Personal trainers can incorporate yoga into a fitness program and more easily navigate the many asanas (yoga poses) by studying the history and essence of this age-old practice. It may seem overwhelming, so let’s start with the basics!

What are the essential properties of Yoga and what does the most commonly known practice of Asana look like today? How can a fitness professional incorporate yoga into a program?

Yoga as a practice is a much broader concept than the physical practice you might be familiar with. At Yoga’s roots, it is a path or lifestyle to find the ultimate freedom, often referred to as enlightenment.

Most texts claim yoga to be at least 5,000 years old, and still, there is speculation that it goes back even further. It is said there was an Asana for every being on earth, thus the intangible total of 8.4 million. However, that was whittled down for us mere mortals to only 84.

There are five main branches of Yoga:

  1. Bhakti Yoga: the life of devotion and unconditional love
  2. Jnana Yoga: the path of wisdom and knowledge
  3. Karma Yoga: the life of selfless actions
  4. Hatha Yoga: this path consists of 6 “steps” to reach the ultimate freedom: Asana, shat Kriyas (six cleansing techniques), pranayama, bandhas (physical locks of the body to redirect and channel energy), and Samadhi
  5. Raja Yoga: the “Royal path” consisting of eight limbs to clean and train the body and mind in preparation for meditation.

These last two branches are the most familiar to the westerners. The Asana styles most commonly seen in Yoga studios are Hatha and Ashtanga Vinyasa.

The Third Limb of Raja

You may have heard a yoga practitioner refer to their yoga class as an “Asana class”. What most of the western world calls “Yoga” is only one of the eight limbs of Raja Yoga known as Asana. Traditionally Raja Yoga is a lifestyle–a distinctly outlined practice to prepare oneself to reach the ultimate enlightenment: Samadhi.

The eight limbs of Raja Yoga are:

1. Yama – moral code/ethics; how one interacts with others

2. Niyama – Self-Discipline; how one interacts with themselves

3. Asana – physical practice (the most well-known branch to the western world) Asana is Sanskrit for “pose”

4. Pranayama – breath work/energy work

5. Pratyahara – withdrawal of the senses and from the external world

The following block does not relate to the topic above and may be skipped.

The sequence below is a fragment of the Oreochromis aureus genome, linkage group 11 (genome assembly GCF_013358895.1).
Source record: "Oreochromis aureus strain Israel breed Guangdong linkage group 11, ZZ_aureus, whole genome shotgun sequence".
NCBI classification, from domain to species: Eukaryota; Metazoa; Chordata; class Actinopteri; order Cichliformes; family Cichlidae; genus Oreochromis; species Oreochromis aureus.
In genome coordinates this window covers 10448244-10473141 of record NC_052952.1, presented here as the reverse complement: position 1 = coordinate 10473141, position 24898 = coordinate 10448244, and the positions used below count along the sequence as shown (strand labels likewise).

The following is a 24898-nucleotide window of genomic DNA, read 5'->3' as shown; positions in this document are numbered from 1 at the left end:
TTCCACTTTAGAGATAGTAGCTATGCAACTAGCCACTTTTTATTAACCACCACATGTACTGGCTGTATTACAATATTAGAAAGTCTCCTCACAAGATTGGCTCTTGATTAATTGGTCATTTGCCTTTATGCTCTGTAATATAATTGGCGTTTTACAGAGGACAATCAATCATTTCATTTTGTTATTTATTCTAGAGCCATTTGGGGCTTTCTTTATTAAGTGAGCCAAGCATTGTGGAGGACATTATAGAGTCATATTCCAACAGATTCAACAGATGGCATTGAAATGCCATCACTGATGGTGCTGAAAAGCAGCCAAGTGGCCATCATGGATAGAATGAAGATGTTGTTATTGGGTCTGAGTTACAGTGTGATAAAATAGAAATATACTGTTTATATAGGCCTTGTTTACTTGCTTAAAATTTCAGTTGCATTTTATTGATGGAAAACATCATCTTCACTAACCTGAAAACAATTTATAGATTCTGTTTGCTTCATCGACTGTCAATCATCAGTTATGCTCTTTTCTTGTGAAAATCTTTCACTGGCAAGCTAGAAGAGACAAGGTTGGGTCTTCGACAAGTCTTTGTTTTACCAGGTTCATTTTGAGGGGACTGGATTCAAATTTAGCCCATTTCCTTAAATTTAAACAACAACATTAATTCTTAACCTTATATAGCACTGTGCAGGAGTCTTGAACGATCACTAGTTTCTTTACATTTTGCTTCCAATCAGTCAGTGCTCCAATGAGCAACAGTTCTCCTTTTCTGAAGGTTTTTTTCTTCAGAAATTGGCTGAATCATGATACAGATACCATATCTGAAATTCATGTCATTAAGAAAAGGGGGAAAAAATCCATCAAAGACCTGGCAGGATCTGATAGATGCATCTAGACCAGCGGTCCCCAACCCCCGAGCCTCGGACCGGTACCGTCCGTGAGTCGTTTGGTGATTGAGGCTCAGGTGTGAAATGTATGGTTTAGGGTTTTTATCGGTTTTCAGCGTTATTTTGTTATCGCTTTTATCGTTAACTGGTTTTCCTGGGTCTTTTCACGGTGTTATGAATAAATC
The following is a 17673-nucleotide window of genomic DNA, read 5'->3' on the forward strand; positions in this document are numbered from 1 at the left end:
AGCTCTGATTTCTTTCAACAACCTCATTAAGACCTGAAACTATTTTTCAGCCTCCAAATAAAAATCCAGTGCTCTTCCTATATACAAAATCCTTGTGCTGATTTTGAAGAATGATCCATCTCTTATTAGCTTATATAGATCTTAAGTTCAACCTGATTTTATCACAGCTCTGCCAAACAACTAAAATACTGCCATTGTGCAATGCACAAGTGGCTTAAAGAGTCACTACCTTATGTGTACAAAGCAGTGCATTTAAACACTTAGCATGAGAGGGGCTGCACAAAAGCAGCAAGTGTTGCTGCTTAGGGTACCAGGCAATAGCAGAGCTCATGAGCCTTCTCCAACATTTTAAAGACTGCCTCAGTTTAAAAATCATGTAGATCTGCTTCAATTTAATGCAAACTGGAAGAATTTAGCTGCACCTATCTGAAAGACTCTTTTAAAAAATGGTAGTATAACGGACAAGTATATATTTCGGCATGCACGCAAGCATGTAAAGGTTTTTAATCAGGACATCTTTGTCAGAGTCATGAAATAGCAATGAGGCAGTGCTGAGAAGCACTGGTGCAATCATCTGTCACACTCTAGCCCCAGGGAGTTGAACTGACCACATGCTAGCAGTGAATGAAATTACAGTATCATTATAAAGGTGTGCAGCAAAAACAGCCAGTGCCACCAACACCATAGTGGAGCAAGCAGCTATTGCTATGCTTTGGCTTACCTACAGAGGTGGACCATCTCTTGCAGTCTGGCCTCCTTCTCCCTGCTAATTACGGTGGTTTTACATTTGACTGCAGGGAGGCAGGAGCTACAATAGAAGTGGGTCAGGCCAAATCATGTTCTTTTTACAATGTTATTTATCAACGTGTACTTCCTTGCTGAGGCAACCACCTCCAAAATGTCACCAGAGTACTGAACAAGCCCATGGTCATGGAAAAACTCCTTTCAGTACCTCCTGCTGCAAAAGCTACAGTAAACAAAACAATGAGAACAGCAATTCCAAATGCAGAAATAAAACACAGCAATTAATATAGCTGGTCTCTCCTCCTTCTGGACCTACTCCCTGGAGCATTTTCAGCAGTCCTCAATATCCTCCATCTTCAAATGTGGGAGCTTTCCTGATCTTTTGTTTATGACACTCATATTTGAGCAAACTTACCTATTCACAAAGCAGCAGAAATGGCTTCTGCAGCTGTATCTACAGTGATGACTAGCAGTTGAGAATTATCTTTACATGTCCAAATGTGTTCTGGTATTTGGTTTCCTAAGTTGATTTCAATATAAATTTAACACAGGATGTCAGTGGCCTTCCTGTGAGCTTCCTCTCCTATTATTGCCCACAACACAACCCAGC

6. Dharana – concentration and focus (preparation for meditation)

7. Dhyana – meditation

8. Samadhi – enlightenment

Each of these branches contains a plethora of knowledge and information, but for this blog, I will only be delving into Asana.

What is Asana?Yogapose

The third branch, Asana, is intended to prepare the physical body for the deeper practices of Pranayama and Meditation. These two practices require the Yogi to remain in a proper seated posture for extended periods of time. Sukhasana, “Easy Pose” (cross-legged) or Padmasana, ”Lotus Pose”  (where both the feet are resting on top of the upper thighs).

Neither of the poses is “easy” to maintain. This is where the third branch of Asana comes in. The Asanas are practiced to make the body supple and healthy, and able to maintain the seated postures comfortably and easily.

Some continue to follow the eight branches to reach enlightenment, but this is not as common with Asana practice in the West.

In modern times Asana practice is appreciated for the many health and physical benefits it provides. This includes reducing stress and anxiety, stimulating and balancing the endocrine and nervous systems, improving balance and range of motion, promoting joint health, and cultivating body awareness. Asana practice can be a tremendous tool in supplementing a lifestyle of wellness.


Alex has her A.S in Exercise Science and is a certified Personal Trainer with NFPT and NSCF. She recently traveled to India to gain her 200 hr yoga teacher certification where she studied the ancient practice at its origins. Alex has spent time teaching yoga in Spain while volunteering at a yoga retreat and is currently working at her local college instructing two fitness courses. Alex wants to share with her clients and students the mental, physical and emotionally healing qualities of exercise and movement. She believes everyone should have a healthy relationship with their bodies and strives to thread that concept throughout her career.